Aretaic exemplars : a mixed-methods approach to character education.
Access changed 8/24/22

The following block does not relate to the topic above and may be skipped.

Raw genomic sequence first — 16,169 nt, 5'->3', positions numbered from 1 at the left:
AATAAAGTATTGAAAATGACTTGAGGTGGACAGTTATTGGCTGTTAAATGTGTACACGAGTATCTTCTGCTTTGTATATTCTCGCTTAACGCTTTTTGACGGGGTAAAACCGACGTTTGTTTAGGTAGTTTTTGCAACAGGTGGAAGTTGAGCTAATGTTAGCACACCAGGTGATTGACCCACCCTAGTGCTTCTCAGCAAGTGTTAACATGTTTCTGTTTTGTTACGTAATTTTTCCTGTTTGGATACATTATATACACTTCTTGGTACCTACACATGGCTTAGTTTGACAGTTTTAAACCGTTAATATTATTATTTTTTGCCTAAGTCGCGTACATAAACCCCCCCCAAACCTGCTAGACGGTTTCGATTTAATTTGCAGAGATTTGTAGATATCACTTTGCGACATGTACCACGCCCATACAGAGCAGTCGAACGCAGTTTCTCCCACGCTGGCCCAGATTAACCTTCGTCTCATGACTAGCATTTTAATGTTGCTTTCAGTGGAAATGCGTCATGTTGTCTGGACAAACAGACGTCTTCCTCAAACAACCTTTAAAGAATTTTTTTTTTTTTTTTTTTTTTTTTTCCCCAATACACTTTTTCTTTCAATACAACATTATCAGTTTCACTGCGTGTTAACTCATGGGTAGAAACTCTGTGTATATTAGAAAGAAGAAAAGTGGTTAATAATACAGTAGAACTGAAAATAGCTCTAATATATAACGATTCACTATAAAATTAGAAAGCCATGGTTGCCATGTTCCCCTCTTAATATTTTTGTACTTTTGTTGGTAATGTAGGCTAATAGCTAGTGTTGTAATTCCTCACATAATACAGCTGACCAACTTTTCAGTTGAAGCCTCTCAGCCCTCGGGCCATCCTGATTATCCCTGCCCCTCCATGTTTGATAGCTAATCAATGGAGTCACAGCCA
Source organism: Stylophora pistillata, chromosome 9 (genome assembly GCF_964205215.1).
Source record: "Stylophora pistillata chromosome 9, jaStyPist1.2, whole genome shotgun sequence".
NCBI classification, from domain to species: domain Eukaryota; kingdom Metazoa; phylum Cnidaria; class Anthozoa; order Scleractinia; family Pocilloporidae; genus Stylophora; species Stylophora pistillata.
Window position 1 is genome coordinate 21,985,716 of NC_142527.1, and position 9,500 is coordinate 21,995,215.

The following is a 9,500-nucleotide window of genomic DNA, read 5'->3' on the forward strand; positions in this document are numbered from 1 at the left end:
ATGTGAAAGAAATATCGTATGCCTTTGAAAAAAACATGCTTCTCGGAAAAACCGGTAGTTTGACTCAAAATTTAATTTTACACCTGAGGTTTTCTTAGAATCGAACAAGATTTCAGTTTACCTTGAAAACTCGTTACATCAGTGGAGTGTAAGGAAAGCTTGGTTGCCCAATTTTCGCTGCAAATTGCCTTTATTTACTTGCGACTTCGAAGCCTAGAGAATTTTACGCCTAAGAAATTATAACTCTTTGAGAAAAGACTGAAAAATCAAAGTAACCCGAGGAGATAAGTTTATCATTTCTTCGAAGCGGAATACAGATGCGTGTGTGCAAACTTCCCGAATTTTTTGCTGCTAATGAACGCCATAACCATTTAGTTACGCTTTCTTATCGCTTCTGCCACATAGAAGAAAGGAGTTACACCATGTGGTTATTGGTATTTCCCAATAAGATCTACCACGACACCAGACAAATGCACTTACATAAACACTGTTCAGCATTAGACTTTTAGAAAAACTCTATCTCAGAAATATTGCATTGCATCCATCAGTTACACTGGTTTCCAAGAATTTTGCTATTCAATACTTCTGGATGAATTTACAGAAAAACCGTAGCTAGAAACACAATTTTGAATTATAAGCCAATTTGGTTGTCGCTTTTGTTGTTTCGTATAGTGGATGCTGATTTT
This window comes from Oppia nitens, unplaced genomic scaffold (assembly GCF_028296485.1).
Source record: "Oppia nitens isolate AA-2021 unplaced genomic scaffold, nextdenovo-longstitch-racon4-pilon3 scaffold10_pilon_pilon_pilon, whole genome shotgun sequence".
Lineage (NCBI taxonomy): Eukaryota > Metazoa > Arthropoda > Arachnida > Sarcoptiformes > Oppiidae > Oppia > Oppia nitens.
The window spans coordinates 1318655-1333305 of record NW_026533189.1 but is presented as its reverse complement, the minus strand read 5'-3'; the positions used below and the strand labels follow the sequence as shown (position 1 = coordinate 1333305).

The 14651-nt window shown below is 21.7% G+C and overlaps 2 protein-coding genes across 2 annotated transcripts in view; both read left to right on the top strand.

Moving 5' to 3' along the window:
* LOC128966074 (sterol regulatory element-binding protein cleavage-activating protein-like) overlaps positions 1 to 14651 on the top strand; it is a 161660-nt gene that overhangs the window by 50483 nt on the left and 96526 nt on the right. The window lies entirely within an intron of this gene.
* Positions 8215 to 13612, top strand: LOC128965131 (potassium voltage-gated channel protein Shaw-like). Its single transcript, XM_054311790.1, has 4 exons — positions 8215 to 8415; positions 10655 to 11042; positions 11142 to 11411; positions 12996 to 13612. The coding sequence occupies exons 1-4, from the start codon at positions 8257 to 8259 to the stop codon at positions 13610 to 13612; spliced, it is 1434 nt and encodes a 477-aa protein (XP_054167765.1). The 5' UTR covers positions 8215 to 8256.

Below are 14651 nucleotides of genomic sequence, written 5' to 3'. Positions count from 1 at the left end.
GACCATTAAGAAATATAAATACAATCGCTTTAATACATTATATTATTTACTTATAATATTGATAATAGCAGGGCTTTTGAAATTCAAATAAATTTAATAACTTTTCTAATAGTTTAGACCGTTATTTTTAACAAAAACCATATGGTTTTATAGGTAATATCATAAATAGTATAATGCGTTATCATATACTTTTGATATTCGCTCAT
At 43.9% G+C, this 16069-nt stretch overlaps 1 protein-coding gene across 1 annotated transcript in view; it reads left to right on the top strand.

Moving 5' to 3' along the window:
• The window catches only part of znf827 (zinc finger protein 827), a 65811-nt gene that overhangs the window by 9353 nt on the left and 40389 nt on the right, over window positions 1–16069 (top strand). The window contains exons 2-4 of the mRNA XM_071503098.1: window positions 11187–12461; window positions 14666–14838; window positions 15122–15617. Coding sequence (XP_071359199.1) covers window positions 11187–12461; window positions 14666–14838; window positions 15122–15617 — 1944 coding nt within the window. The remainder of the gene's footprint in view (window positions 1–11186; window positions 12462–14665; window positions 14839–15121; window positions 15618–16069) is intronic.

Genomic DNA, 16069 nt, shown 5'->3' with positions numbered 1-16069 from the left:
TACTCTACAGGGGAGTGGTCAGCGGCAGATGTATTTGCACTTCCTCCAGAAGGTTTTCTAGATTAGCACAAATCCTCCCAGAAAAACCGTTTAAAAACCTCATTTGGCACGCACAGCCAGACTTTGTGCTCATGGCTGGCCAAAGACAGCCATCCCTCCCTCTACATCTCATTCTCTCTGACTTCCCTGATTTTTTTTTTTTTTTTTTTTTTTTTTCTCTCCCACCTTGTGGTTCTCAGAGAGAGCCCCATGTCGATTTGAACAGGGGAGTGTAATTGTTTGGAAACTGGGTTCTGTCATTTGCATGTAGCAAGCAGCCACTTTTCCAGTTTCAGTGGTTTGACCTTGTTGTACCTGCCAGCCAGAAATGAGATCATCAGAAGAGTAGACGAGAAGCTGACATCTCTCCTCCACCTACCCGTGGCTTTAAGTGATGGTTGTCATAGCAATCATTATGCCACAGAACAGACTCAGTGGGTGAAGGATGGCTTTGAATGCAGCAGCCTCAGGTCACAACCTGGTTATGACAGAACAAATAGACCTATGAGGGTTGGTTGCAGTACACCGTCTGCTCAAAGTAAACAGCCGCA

Virtue education is often framed in the philosophy literature as consisting of a number of discrete tactics, such as virtue-labeling, exemplar exposure, and nudging, with little regard for the level of maturity of the learner. This is a problem because age, life experiences, and growth in emotional and intellectual maturity impact how we respond to moral instruction. Furthermore, in the current virtue education literature, we lack a coherent narrative for how to advance a learner from natural character to moral virtue, developing the learner’s moral agency along the way. Ideally, virtue education tactics should build on one another over time. They should of course be age-appropriate, but they should also actively mature the learner, inviting her to rationally participate in her own habituation so that she becomes the sort of person who can choose well for herself. The goal of this project is to propose a developmental sequence for one particular avenue of moral education—learning about and being motivated to acquire virtues by way of aretaic exemplars. In part, this is a moral emotions project on admiration. I examine admiration’s elicitors and action-tendencies, as well as the ways in which our admiration can err, such as by mistaking qualities like charisma and popularity for moral excellences. A key focus of this project is addressing the practical question of how we might mature admiration over the course of moral development, to move a learner from admiration to virtue. Briefly, my solution draws on the classical tradition, which moves a learner through various stages—grammar (virtue concepts), logic (discursive reasoning about moral motivations and reasons for action), and rhetoric (post-deliberative action). I address how this structure, accompanied by a number of imitative practices, offers a productive pedagogical sequence for how to move a learner from admiration to moral virtue.